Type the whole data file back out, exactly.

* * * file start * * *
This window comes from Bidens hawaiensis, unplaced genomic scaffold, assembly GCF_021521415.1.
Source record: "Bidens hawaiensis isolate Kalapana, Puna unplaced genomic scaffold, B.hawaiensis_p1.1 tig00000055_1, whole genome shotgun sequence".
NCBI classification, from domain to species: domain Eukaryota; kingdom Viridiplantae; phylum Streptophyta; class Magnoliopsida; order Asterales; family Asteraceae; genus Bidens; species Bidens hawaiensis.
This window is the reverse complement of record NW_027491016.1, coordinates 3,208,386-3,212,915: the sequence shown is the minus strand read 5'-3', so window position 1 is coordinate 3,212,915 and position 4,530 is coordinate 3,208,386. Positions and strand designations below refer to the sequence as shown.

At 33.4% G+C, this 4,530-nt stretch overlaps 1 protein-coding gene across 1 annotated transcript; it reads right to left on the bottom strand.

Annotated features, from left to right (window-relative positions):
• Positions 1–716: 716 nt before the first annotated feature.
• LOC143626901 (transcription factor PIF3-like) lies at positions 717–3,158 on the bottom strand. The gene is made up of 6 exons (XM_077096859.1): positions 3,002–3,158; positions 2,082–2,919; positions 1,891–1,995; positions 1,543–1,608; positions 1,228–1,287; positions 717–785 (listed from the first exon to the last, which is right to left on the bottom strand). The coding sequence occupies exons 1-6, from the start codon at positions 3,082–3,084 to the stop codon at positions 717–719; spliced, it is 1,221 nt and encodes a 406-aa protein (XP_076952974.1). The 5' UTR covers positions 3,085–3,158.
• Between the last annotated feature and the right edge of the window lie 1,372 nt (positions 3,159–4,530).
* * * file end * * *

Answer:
This window comes from Bidens hawaiensis, unplaced genomic scaffold, assembly GCF_021521415.1.
Source record: "Bidens hawaiensis isolate Kalapana, Puna unplaced genomic scaffold, B.hawaiensis_p1.1 tig00000055_1, whole genome shotgun sequence".
NCBI classification, from domain to species: domain Eukaryota; kingdom Viridiplantae; phylum Streptophyta; class Magnoliopsida; order Asterales; family Asteraceae; genus Bidens; species Bidens hawaiensis.
This window is the reverse complement of record NW_027491016.1, coordinates 3,208,386-3,212,915: the sequence shown is the minus strand read 5'-3', so window position 1 is coordinate 3,212,915 and position 4,530 is coordinate 3,208,386. Positions and strand designations below refer to the sequence as shown.

At 33.4% G+C, this 4,530-nt stretch overlaps 1 protein-coding gene across 1 annotated transcript; it reads right to left on the bottom strand.

Annotated features, from left to right (window-relative positions):
• Positions 1–716: 716 nt before the first annotated feature.
• LOC143626901 (transcription factor PIF3-like) lies at positions 717–3,158 on the bottom strand. The gene is made up of 6 exons (XM_077096859.1): positions 3,002–3,158; positions 2,082–2,919; positions 1,891–1,995; positions 1,543–1,608; positions 1,228–1,287; positions 717–785 (listed from the first exon to the last, which is right to left on the bottom strand). The coding sequence occupies exons 1-6, from the start codon at positions 3,082–3,084 to the stop codon at positions 717–719; spliced, it is 1,221 nt and encodes a 406-aa protein (XP_076952974.1). The 5' UTR covers positions 3,085–3,158.
• Between the last annotated feature and the right edge of the window lie 1,372 nt (positions 3,159–4,530).